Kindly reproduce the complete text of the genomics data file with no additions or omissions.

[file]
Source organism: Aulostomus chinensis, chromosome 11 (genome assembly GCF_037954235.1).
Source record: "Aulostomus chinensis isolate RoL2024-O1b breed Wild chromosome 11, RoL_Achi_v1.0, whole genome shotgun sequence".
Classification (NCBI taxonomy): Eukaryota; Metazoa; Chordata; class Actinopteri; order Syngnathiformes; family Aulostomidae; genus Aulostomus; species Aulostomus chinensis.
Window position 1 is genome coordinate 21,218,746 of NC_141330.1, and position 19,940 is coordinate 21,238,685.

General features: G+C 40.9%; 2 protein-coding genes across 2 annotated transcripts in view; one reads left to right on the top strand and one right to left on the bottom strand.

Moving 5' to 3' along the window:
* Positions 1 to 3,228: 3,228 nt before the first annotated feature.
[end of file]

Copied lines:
Source organism: Aulostomus chinensis, chromosome 11 (genome assembly GCF_037954235.1).
Source record: "Aulostomus chinensis isolate RoL2024-O1b breed Wild chromosome 11, RoL_Achi_v1.0, whole genome shotgun sequence".
Classification (NCBI taxonomy): Eukaryota; Metazoa; Chordata; class Actinopteri; order Syngnathiformes; family Aulostomidae; genus Aulostomus; species Aulostomus chinensis.
Window position 1 is genome coordinate 21,218,746 of NC_141330.1, and position 19,940 is coordinate 21,238,685.

General features: G+C 40.9%; 2 protein-coding genes across 2 annotated transcripts in view; one reads left to right on the top strand and one right to left on the bottom strand.

Moving 5' to 3' along the window:
* Positions 1 to 3,228: 3,228 nt before the first annotated feature.